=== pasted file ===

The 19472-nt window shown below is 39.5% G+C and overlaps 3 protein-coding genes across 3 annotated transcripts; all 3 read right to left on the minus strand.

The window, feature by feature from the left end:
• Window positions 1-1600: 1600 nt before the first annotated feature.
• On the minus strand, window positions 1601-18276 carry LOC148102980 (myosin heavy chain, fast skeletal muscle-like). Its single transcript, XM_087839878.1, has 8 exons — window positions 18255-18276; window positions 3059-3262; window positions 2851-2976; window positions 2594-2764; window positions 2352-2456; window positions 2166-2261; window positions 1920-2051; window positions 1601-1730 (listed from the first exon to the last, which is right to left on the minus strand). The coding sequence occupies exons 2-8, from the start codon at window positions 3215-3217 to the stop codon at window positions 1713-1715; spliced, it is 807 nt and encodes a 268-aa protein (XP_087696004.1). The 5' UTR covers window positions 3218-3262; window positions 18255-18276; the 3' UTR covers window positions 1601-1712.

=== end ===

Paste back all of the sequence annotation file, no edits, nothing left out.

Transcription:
The 19472-nt window shown below is 39.5% G+C and overlaps 3 protein-coding genes across 3 annotated transcripts; all 3 read right to left on the minus strand.

The window, feature by feature from the left end:
• Window positions 1-1600: 1600 nt before the first annotated feature.
• On the minus strand, window positions 1601-18276 carry LOC148102980 (myosin heavy chain, fast skeletal muscle-like). Its single transcript, XM_087839878.1, has 8 exons — window positions 18255-18276; window positions 3059-3262; window positions 2851-2976; window positions 2594-2764; window positions 2352-2456; window positions 2166-2261; window positions 1920-2051; window positions 1601-1730 (listed from the first exon to the last, which is right to left on the minus strand). The coding sequence occupies exons 2-8, from the start codon at window positions 3215-3217 to the stop codon at window positions 1713-1715; spliced, it is 807 nt and encodes a 268-aa protein (XP_087696004.1). The 5' UTR covers window positions 3218-3262; window positions 18255-18276; the 3' UTR covers window positions 1601-1712.